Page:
Migraine is a common and debilitating condition. There are many prescription and over the counter medications for migraine. Yet, migraineurs are often not satisfied with their use. Since they are sometimes not effective, or they may have undesirable side effects. So are there other options for migraine treatment?
St. John’s wort has been used as medicine for centuries. Recent studies suggest it may be a potential treatment for migraine. Traditionally a tonic herb for conditions such as anxiety, insomnia, and depression. It has lots of other indications for medicinal use. Such as relieving headaches, nerve pain, fighting viral infections and improving wound healing.
Whats more, research supports many of the traditional uses. Studies show that St. John’s wort is as effective as standard drugs for mild to moderate depression. It also has a low incidence of side effects.
The mechanisms that lead to a migraine attack are still under investigation. But there is evidence the early phase results from inflammation and increased sensitivity. Researchers thought that St. John’s wort was worth investigating as a remedy.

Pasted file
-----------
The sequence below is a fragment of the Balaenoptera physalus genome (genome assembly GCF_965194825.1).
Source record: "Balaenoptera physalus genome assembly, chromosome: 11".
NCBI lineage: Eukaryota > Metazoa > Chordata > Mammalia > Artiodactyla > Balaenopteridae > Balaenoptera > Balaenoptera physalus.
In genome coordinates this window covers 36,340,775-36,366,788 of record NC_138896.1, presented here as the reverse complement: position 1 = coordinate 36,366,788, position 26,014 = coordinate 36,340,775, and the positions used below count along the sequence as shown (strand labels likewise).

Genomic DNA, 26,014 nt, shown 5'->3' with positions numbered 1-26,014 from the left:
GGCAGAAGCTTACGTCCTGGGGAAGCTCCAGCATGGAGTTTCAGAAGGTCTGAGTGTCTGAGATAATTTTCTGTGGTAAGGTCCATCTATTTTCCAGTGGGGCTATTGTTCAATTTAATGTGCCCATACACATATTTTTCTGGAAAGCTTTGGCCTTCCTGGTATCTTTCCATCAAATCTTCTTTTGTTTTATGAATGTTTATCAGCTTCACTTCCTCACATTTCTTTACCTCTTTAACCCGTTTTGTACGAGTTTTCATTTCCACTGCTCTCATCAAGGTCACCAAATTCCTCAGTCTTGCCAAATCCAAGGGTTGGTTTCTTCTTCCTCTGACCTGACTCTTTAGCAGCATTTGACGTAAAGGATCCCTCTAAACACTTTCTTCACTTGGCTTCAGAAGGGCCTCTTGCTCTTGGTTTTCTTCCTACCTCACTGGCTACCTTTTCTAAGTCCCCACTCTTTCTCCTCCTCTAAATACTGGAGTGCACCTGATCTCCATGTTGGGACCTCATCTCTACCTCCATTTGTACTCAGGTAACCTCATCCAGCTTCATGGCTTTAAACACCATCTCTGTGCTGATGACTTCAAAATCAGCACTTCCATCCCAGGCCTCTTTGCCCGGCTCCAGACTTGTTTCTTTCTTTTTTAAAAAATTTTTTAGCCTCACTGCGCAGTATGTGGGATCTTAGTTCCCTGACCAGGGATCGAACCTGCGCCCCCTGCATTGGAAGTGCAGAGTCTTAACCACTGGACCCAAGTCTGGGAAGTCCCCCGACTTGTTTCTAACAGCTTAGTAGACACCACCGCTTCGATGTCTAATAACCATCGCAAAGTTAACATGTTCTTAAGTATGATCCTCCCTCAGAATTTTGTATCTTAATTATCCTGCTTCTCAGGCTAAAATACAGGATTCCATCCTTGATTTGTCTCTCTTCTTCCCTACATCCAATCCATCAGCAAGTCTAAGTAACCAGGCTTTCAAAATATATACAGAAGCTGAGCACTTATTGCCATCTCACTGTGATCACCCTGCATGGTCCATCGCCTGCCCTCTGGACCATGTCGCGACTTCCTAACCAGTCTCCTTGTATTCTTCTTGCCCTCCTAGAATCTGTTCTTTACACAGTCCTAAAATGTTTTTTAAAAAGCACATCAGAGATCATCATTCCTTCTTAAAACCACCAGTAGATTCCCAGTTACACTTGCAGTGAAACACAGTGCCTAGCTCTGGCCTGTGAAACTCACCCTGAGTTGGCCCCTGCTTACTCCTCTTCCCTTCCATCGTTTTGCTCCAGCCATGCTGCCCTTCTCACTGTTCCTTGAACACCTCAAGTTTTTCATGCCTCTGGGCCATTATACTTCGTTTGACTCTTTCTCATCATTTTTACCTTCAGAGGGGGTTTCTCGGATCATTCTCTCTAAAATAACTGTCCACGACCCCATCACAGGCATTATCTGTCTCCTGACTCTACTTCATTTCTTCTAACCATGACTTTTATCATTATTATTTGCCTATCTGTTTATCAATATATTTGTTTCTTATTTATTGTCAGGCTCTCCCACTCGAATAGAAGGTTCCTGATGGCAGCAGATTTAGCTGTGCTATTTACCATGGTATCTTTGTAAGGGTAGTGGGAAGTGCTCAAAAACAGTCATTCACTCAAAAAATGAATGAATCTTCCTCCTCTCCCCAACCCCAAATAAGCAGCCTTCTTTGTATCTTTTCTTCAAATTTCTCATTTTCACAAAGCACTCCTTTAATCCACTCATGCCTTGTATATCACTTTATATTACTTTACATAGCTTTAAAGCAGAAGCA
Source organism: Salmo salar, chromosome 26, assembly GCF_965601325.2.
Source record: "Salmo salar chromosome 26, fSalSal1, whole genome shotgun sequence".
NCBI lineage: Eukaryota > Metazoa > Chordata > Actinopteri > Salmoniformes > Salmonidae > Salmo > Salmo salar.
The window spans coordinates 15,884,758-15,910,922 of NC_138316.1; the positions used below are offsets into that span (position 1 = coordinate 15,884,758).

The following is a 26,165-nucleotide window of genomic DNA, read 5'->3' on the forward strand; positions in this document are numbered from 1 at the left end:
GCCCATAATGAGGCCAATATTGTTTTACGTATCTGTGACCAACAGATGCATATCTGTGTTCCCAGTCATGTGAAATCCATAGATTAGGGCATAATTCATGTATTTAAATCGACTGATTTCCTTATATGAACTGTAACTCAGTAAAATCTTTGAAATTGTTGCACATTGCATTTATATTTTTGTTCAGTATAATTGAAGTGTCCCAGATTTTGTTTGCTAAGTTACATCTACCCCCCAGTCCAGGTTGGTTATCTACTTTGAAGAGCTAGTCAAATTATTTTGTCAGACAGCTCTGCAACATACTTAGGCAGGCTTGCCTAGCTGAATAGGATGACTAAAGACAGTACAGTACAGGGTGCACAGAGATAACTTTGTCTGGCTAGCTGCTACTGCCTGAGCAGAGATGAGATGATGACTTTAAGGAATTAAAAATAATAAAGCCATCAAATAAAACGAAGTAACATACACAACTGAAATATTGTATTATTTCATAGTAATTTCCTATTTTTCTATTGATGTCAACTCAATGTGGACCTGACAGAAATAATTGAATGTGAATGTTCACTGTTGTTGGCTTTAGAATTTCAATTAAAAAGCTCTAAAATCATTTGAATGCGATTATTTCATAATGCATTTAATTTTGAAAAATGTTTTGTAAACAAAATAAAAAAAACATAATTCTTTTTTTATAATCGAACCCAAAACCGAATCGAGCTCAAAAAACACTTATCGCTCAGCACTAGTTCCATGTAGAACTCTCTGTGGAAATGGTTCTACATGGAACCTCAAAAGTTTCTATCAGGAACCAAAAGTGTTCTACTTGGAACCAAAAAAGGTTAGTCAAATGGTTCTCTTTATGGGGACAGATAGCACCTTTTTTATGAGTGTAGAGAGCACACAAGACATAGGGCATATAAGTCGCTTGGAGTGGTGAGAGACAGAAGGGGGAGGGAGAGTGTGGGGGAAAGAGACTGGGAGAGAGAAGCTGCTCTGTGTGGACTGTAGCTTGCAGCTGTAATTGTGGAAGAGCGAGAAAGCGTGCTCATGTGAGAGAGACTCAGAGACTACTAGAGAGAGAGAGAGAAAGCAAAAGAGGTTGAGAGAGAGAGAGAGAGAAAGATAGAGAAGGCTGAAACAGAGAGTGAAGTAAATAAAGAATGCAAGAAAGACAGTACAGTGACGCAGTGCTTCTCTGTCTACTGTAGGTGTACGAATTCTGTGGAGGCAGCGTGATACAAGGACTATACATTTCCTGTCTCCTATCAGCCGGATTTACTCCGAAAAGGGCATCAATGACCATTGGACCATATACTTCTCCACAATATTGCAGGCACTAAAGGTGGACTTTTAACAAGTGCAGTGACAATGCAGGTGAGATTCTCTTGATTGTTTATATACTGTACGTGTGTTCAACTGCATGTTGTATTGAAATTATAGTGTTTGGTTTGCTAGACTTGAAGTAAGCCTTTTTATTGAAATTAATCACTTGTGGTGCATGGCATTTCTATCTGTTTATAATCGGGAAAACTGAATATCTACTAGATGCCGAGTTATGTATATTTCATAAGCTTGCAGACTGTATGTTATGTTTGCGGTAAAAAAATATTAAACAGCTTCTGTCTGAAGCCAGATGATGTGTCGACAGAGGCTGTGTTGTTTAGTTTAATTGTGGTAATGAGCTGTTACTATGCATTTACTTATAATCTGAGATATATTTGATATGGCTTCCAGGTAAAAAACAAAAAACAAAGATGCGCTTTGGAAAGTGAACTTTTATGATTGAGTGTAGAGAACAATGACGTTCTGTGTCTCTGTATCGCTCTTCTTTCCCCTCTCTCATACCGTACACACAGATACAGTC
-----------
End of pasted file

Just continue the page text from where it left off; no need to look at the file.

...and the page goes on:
They found that even very low doses of St. John’s wort had potential migraine treatment activity. A single dose of a dried extract of the herb reduced sensitivity to pain in mice. And, the duration of pain was shorter.
Another trial in humans tested the use of St. John’s wort with sodium valproate. This is a medication used to prevent migraine headaches. Some people too only sodium valproate. While others took both the drug and the herb. The study proves the ability of the herb to reduce migraine intensity. Researchers said there was also a marked decline in the frequency of migraines.
So preliminary evidence shows St. John’s wort appears to be a potential migraine treatment. Both as a preventative and also to reduce the intensity of an acute attack.
One feature of St. John’s wort is that it can interact with certain prescription medications. It increases the liver’s detoxification capacity. While sometimes this could be desirable. It has the potential of reducing the amount of medications in the body.
Yet, researchers found that the level of St. John’s wort required to reduce migraines was very low. In fact, lower than the levels that produce significant drug interaction.